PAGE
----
Perl Input

Perl Input

Perl has wonderful I/O capabilities. I’m only going to cover input here: reading from files or standard input. There are two ways to do that (actually a lot more than two, but this is supposed to be introductory material): you can open a specific file, or you can pass files on the command line and either open them individually or just ignore the whole thing and pretend everything is coming from STDIN.

Let’s just take a look at some simple examples. Create files a, b and c with text you will recognize, and try this:

#!/usr/bin/perl

open(F,"a");
while (<F>) {
print;
}

Run that and “a” will be displayed. That was easy enough. Now the command line way:

#!/usr/bin/perl

foreach (@ARGV) {
open(F,$_);
while (<F>) {
print;
}
}

If you called that t.pl, run ./t.pl a b c and you’ll see each of your files go by. Notice that I didn’t bother to close F. There are cases where being sloppy like that could get you in trouble, but in this simple situation, Perl happily closes the previous file for you when it sees you re-using F.

Now the magic angle bracket way:

#!/usr/bin/perl

while (<>) {
print;
}

Try that both by itself (type lines to it), and as ./t.pl a b c, and finally as cat a b c | ./t.pl. You’ll see that whatever you do, it reads the lines or the files. When you give it file names, they act like they came from STDIN. If you don’t, it reads STDIN. If you want to read BOTH the files and STDIN, do ./t.pl a b c -.

If you want, you can do things when each file ends:

#!/usr/bin/perl

while (<>) {
print;
print "--- End of $ARGV ----\n" if eof;
}

And of course you can accumulate all the lines instead:

#!/usr/bin/perl

@lines=(<>) ;
.. do stuff
print @lines;

Now we’re going to get much trickier. We’re not going to read unless there is something ready to read. This can be useful if you need to do other things while waiting for input, or if you don’t want lack of input to hold you up forever. The code will use Perl’s “select” command, which just passes to the system level select() call. Perl’s “select” is one of those overloaded functions that does very different things depending on how many arguments you give it, so don’t get confused here. This is the usage that tells us whether or not filehandles are ready for io. We also use the “fileno” command to get the actual file number of STDIN. The “vec” is used to turn “$rin” into a bit structure that is what the system level select() is looking for; if STDIN is file number 0 as it would be if not redirected, then the first bit of $rin get sets to 1 before we call the Perl select (you don’t have to understand that to use it). The structure gets changed by select(), so we protect it with the “$rout=$rin”; $rout will get changed, not $rin. It all sounds very complicated, but it really isn’t bad in usage:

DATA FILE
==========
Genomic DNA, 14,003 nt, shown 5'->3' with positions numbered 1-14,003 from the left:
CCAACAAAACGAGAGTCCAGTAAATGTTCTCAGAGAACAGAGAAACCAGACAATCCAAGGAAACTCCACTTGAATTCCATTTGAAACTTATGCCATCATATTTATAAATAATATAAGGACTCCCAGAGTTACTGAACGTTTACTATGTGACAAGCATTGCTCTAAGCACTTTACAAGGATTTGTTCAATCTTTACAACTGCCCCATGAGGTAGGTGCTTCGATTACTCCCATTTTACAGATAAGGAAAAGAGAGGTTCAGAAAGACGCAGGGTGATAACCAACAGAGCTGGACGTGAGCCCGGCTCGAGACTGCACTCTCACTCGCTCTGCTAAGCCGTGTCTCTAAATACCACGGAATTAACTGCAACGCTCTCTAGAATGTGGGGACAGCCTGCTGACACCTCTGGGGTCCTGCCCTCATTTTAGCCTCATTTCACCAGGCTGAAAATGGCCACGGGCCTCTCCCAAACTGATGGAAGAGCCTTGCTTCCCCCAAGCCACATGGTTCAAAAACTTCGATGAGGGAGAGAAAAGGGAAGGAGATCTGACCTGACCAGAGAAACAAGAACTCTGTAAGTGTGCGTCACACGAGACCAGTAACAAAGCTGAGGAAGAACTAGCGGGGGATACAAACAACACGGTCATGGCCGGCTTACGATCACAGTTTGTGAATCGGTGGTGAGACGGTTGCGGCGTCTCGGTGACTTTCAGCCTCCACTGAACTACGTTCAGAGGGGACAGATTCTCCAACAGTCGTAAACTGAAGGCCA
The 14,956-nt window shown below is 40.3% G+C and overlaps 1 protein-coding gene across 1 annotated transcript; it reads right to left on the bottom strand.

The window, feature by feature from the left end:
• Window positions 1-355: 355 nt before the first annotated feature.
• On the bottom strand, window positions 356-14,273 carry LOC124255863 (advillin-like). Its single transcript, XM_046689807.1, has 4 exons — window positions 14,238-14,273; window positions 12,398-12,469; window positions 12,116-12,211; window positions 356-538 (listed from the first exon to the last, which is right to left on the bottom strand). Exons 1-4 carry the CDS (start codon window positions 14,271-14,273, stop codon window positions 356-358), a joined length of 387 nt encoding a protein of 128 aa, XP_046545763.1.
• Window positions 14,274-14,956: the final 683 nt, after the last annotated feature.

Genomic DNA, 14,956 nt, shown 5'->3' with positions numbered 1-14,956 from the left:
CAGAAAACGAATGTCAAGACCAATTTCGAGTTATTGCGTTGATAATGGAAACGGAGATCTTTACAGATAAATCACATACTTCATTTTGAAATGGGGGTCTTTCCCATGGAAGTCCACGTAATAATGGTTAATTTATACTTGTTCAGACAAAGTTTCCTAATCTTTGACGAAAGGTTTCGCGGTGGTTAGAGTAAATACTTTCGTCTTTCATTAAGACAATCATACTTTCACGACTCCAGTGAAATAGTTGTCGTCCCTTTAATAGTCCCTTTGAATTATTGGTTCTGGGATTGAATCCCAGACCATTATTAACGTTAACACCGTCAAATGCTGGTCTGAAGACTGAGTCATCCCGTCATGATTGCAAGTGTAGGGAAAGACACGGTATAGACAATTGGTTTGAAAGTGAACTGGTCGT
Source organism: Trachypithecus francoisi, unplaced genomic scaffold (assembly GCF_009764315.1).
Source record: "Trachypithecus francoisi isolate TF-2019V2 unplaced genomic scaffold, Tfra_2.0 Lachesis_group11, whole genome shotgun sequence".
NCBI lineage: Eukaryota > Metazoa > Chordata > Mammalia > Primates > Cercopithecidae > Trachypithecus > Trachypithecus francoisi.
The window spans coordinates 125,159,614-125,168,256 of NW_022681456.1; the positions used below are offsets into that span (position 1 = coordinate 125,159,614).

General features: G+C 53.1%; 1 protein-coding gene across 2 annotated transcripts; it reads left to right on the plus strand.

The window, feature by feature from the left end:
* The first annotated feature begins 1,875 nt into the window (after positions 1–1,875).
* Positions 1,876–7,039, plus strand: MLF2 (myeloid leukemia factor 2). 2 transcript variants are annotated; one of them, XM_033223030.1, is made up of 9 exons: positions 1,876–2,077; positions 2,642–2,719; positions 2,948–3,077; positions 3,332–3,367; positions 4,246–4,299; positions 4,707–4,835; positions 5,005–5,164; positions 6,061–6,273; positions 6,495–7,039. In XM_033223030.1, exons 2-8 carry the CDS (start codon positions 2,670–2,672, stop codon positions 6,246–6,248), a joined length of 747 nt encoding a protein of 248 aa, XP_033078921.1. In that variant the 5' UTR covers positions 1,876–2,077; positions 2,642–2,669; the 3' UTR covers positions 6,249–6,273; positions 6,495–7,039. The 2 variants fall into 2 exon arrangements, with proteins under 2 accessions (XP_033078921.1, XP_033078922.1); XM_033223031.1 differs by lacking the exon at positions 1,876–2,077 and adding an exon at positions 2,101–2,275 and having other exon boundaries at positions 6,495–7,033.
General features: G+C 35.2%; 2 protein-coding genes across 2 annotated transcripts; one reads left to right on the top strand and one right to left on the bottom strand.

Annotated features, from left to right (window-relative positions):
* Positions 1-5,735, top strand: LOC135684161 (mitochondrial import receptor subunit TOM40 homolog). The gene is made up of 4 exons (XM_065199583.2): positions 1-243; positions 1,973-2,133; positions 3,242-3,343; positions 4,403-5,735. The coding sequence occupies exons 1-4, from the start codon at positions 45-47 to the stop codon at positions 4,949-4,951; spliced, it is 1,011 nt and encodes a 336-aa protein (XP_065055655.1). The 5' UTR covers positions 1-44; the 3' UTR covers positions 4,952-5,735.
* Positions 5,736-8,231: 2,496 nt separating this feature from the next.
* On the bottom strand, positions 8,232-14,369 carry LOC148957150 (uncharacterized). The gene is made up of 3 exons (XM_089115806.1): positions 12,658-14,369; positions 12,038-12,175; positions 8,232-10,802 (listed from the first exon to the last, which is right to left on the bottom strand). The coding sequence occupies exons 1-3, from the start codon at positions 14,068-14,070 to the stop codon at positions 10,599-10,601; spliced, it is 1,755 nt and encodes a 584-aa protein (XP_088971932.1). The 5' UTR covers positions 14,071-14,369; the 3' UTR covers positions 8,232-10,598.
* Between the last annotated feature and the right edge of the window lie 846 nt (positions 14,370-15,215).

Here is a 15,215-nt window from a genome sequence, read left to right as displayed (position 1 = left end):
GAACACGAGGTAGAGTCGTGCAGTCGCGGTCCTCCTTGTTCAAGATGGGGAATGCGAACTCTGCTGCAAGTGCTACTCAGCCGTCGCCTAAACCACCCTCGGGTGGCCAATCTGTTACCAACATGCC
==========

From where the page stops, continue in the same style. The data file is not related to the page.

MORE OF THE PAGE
#!/usr/bin/perl

$rin="";
vec($rin,fileno(STDIN),1)=1;
while (1) {
sleep 2;
$nfound=select($rout=$rin,"","",1);
print "$nfound $what\n";
$what="";
$what=<>if ($nfound) ;
}

(I’m making this code artificially simple. This works, but isn’t the way you would probably do it in reality.)

Try that first with just ./t.pl. You’ll see it print 0 every two seconds. If you type something, it only gets read when you press enter (buffered input). Use CTRL-C or your INTR character to quit this.

0 

0
0
hello
1
0 hello

0
0

Now try it like this: ./t.pl a. My “a” contains “This is A”:

0 

0
0
hello
1
1 This is A

1
0 hello

0

Nothing happened until we gave it a line on STDIN. Then, and only then, did Perl rearrange things so that the file “a” came through STDIN before our line. That makes sense, because until you try to read STDIN, Perl has no idea what your intentions toward the files on the command line are. You might want to process them specifically as we did in the second little script.

Single character input is a little trickier, because you first need to convince your OS that it should be feeding you that way. Exactly how you do that depends on the heritage of your system; it’s going to be a “stty” command of some sort. This works on my Mac OS X box:

#!/usr/bin/perl

system "stty cbreak < /dev/tty > /dev/tty 2>&1";
while (($key=getc) ) {
print "$key\n";
last if $key eq "q";
};
system "stty -cbreak < /dev/tty > /dev/tty 2>&1";

The angle brackets have one more trick up their sleeves:

foreach (<[a-c]*;>) {

open(F,$_);
while (<F>) {
print;
}
}

That opens every file that begins with “a”, “b’ or “c”. Use any wild card characters you need just like you would at the command line.

This should give you some feel for the flexibility of Perl input.

2010-05-26T11:27:50+00:00 April 25th, 2005|CGI and Perl|0 Comments

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